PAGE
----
Regardless of the group’s preparedness, no community is truly prepared to witness the devastation a spill can wreak on their beaches and wildlife. The following video shows the impact of the spill’s aftermath to wildlife.

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‘Typically, the number of birds far outweighs the number of marine mammals brought into the wildlife care facilities. With the Santa Barbara spill, the ratio is much less distinct.’ said marine biologist Kyra Mills-Parker with OWCN.

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On Being Saved by a Sea Lion After Leaping From the Golden Gate Bridge

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Since the Golden Gate Bridge was completed in 1937, at least 1600 human beings (perhaps far more) have ended their lives by leaping from its 220 foot heights into the freezing waters of San Francisco Bay. Kevin Hines would not be one of them. In 2000, hearing voices in his head, suffering from bi-polar disorder and beyond despondent, the 21-year-old Hines hurled himself from the span. As he fell, he recalls clearly realizing he’d just made a fatal mistake. With four seconds to adjust his trajectory, he angled himself for a feet-first entry and endured a bone-shattering 75-mph impact. He would become one of only four to survive such a leap. Battered and broken, he struggled to the surface where, at first, he thought he felt a shark bumping into him. Years later he would learn, it wasn’t a shark at all.

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Battle between a Harbor Seal and a Giant Pacific Octopus: Who is the Victor?

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Photo by Bob Lanson via CBC News.

While octopus is a fairly common food for harbor seals, actually capturing the act of predation on film is quite rare. In addition to harbor seals, sea otters and sperm whales also depend on the Pacific octopus – the largest of the octopus species which can reach up to 160 lbs. These photos were shot off of Ogden Point in Victoria, British Columbia. Check out the CBC News story for more pictures and video.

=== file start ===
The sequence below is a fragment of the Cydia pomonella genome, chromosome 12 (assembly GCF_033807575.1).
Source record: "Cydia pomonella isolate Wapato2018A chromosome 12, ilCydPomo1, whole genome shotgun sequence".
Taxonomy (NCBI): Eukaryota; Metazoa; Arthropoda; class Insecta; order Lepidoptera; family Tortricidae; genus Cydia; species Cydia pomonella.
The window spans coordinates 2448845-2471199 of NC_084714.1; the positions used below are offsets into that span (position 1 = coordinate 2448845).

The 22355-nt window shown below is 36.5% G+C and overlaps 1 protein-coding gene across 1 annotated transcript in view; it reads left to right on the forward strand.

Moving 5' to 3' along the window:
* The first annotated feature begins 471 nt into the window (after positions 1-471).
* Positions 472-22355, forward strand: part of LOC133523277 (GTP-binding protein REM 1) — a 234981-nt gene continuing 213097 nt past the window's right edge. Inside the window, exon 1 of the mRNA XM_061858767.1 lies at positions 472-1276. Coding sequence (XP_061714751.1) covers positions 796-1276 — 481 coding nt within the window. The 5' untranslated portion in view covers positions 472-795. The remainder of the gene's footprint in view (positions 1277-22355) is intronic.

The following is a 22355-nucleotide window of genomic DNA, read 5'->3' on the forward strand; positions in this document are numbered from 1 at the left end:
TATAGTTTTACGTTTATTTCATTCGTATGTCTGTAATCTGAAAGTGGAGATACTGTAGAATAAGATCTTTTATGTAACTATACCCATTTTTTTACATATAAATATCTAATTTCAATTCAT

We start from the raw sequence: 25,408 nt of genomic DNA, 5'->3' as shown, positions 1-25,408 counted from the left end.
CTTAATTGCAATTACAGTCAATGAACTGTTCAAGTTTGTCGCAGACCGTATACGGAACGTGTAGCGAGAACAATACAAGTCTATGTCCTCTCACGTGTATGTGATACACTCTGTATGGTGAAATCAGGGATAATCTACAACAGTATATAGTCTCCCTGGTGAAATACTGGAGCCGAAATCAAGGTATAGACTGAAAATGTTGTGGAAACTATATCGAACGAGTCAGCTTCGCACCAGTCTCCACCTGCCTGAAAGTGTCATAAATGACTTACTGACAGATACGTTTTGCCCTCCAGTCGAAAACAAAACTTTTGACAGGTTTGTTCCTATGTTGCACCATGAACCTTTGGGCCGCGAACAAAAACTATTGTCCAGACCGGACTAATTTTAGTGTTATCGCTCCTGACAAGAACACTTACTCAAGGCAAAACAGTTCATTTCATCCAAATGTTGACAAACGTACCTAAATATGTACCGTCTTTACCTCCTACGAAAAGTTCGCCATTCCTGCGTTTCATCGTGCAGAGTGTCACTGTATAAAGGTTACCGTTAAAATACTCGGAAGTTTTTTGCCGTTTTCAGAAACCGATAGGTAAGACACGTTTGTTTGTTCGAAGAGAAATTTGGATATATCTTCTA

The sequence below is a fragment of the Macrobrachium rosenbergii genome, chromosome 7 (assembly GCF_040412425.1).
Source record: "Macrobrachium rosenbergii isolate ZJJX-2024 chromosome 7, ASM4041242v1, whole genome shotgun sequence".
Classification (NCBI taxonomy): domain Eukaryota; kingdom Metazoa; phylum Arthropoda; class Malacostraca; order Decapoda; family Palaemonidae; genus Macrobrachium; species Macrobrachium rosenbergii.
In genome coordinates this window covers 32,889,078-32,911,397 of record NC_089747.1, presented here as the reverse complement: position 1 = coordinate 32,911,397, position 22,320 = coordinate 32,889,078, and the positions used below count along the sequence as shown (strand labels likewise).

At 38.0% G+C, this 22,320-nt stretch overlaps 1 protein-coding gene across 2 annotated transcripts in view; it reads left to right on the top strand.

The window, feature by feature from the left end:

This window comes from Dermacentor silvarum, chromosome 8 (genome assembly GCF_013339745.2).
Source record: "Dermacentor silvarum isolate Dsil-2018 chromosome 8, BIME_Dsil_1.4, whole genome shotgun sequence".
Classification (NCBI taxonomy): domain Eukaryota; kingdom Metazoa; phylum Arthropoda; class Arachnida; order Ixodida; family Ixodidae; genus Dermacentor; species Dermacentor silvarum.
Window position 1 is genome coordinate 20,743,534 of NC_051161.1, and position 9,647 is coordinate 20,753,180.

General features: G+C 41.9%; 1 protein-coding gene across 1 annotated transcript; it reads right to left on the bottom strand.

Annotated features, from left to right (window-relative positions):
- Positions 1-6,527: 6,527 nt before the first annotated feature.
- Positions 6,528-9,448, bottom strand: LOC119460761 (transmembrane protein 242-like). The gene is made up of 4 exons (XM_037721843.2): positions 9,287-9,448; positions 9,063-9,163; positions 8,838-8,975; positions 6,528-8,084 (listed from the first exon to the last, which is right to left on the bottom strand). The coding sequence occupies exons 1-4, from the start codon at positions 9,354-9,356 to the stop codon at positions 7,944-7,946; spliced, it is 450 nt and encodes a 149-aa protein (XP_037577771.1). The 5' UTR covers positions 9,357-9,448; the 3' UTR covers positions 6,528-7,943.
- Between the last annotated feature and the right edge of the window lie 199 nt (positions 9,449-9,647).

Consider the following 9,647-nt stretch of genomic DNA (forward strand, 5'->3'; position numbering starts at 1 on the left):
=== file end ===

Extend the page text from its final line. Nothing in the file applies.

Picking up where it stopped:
Wanted Alive: $25,000 Bounty for the Person or Those Responsible in the Death of Hawaiian Monk Seal RF58

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Photo by Jamie Norton/NOAA from The Garden Island story.

Back in early October, I posted a story on The Scuttlefish about the recovery of the monk seal in the Hawaiian Islands.  As the most endangered seal in the world and only one of two endemic mammals in the island chain, intensive efforts have been directed at saving the population through rescue and rehabilitation programs.

I included in the title, ‘saving…one monk seal at a time’ because they are so vulnerable that each and every seal is a step closer to sustaining a healthy population. Today, there is one less. The young seal known as RF58, born in June earlier this year, was found dead at a beach in Anahola at the end of November. RF58 didn’t die from disease, or fishing gear entanglement or ocean trash. RF58 died of blunt force trauma – to the head.

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In Russia, Sea World Visits You. The Blubbery Memes that Keep on Giving.

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Yesterday, a buddy of Scuttlefish commodore Brian Lam Tweeted a remarkable photo of a 3,000 pound walrus napping on the deck of a Russian submarine. Behind him, blithely ignoring the oddly cute, dagger tusked behemoth, stands a Russian sailor, flashing a pair of “V for Victories.” My initial response was, whoa, what the hell?